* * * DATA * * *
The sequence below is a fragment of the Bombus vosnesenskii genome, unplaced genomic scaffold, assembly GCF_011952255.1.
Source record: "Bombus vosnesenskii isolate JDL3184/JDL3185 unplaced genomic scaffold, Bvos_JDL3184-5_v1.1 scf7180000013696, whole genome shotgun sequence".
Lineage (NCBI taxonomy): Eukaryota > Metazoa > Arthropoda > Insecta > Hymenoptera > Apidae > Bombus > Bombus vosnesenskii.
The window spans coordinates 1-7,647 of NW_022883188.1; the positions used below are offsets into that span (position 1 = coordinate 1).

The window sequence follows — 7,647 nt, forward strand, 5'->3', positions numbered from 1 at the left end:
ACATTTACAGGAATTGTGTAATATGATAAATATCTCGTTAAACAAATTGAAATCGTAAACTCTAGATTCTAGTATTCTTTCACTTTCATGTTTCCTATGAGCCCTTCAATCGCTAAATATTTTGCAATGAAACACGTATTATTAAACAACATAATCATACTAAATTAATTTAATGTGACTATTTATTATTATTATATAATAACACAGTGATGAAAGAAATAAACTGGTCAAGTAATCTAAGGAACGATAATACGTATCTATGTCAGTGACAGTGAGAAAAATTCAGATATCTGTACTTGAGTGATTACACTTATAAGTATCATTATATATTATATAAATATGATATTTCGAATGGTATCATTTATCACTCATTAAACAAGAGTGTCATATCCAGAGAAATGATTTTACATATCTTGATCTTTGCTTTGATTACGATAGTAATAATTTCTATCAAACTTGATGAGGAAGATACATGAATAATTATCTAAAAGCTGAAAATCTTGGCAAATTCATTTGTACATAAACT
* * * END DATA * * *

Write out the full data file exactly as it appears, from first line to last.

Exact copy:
The sequence below is a fragment of the Bombus vosnesenskii genome, unplaced genomic scaffold, assembly GCF_011952255.1.
Source record: "Bombus vosnesenskii isolate JDL3184/JDL3185 unplaced genomic scaffold, Bvos_JDL3184-5_v1.1 scf7180000013696, whole genome shotgun sequence".
Lineage (NCBI taxonomy): Eukaryota > Metazoa > Arthropoda > Insecta > Hymenoptera > Apidae > Bombus > Bombus vosnesenskii.
The window spans coordinates 1-7,647 of NW_022883188.1; the positions used below are offsets into that span (position 1 = coordinate 1).

The window sequence follows — 7,647 nt, forward strand, 5'->3', positions numbered from 1 at the left end:
ACATTTACAGGAATTGTGTAATATGATAAATATCTCGTTAAACAAATTGAAATCGTAAACTCTAGATTCTAGTATTCTTTCACTTTCATGTTTCCTATGAGCCCTTCAATCGCTAAATATTTTGCAATGAAACACGTATTATTAAACAACATAATCATACTAAATTAATTTAATGTGACTATTTATTATTATTATATAATAACACAGTGATGAAAGAAATAAACTGGTCAAGTAATCTAAGGAACGATAATACGTATCTATGTCAGTGACAGTGAGAAAAATTCAGATATCTGTACTTGAGTGATTACACTTATAAGTATCATTATATATTATATAAATATGATATTTCGAATGGTATCATTTATCACTCATTAAACAAGAGTGTCATATCCAGAGAAATGATTTTACATATCTTGATCTTTGCTTTGATTACGATAGTAATAATTTCTATCAAACTTGATGAGGAAGATACATGAATAATTATCTAAAAGCTGAAAATCTTGGCAAATTCATTTGTACATAAACT